Given the billions of aid dollars spent to improve the health systems of Africa, it may surprise you to learn that the majority of Africans still turn to the private sector for their health care. Not because the private sector provides cheaper prices. But rather, for many, it remains the only option.
Japan's spirit is being tested by the same recession and financial crisis afflicting all industrialized nations. But paradoxically, there are answers to be found to Japan's very modern crises in its most ancient traditions. There are shrines and temples and gardens everywhere. It is common to see monks meditating and easy to join them in meditation. And the latest twist is Buddhist temples using Zen meditation, cold-water ablutions and other traditional ceremonial practices to help young people looking for jobs! By taking its traditions and adapting them to solve new problems, by going both forward and backward, both outward and inward -- juxtapositions that in Japan don't have to be contradictions -- the people of Japan are poised find a new and vibrant balance for the 21st century.
Today, the day before the World Economic Forum conference in Lima, a group of Peruvian kids and their adult allies will make a case for why a childhood free from violence and filled with playful learning is the key to the kind of innovation that can drive economic prosperity in this century.
The basic message here was: when we live with dignity, we live from the heart, and to live from the heart is a noble thing indeed. For when we live with that inherent nobility which we all possess, we become heroes.
It is a global conversation that has shifted vertical hierarchies into horizontal webs, thus forming a conversation where all players interact with each other and where governments are part of the game, rather than the one exclusively controlling it.
As the Victorian writer Matthew Arnold once wrote, we are "wandering between two worlds, one dead and the other powerless to be born." The establishment might reinforce that fatalism, but from the vantage point of the World Social Forum, the horizon hails a new world ready to be born.
The impact of 'backcasting' is palpable and transformative. The biggest 'ah-ha' moment from immersing oneself in a future world is a striking awareness of the interdependencies of all systems.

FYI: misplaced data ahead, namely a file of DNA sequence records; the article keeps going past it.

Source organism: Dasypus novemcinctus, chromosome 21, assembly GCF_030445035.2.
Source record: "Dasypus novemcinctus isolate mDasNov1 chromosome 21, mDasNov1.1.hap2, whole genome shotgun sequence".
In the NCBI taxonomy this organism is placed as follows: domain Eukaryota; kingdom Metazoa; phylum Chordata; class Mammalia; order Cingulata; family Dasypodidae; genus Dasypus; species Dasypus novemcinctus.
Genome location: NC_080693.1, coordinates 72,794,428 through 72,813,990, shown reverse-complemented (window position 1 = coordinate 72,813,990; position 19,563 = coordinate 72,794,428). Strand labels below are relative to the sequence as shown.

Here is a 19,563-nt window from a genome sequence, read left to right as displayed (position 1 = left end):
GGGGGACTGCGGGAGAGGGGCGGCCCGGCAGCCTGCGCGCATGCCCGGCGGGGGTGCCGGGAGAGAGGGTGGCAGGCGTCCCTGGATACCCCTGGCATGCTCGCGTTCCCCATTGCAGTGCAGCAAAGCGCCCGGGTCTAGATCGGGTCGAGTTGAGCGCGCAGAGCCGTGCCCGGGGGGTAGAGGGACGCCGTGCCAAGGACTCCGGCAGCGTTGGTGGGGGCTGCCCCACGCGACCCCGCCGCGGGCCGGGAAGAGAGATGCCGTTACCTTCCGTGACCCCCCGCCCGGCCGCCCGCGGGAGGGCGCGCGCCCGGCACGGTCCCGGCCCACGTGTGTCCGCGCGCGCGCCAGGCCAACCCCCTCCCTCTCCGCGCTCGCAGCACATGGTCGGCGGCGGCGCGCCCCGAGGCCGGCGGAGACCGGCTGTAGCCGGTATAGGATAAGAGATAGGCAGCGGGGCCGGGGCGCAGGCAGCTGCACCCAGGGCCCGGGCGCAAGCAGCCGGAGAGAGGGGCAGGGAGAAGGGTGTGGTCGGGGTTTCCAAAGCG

At this year's annual meeting, I had the privilege of shadowing Oliver Cann and Yann Zopf, members of the communications and media team. Being a newbie to the news and media industry, it felt like an intensive one-day apprenticeship.
At the same time, the solutions to these crises need to be approached in a new manner. The 19th -and 20th-century model of thinking, where one problem is solved individually, is grossly outdated given the connectedness of the current challenges.
Can the world's most powerful CEOs, beholden as they are to tradition, the profit demands of shareholders and Wall Street financial analysts, embrace the concept of the common good and lead their companies in a more people and earth-friendly way?
We have the opportunity and means to apply microtasking to enrich our lives, our cultures and build better societies. As it was in the case of Benjamin Franklin, success is ours: people just need the right leaders, tools and incentives to motivate them to act.
The world's travel and tourism industry has bounced back from a period when it seemed to be battered by every conceivable shock. Now on a path of growth once more, it has the potential to play a big role in helping to bring about a sustainable global economic recovery.
With billions of hours spent playing them, and built-in patterns designed to keep people hooked, will games have a positive or negative influence on the world? I think it all depends on what kinds of games we choose to play.
Although performing arts play an important role at the World Economic Forum, it is not common to have such a famous musician as Chris Washburn on the stage who combines art with an exercise in jazz, improvisation, and life lessons.
Athough the short-run unemployment problem is constantly addressed, the long term change in the nature of work -- that is, the fact that certain jobs become obsolete due to the availability of technology -- is often forgotten, and even ignored.
Taking stands for what you believe in is core to Sandberg's credo in her new book, Lean In. She urges women to "lean in" to their career and not hold back, as she feels that women have been conditioned to do.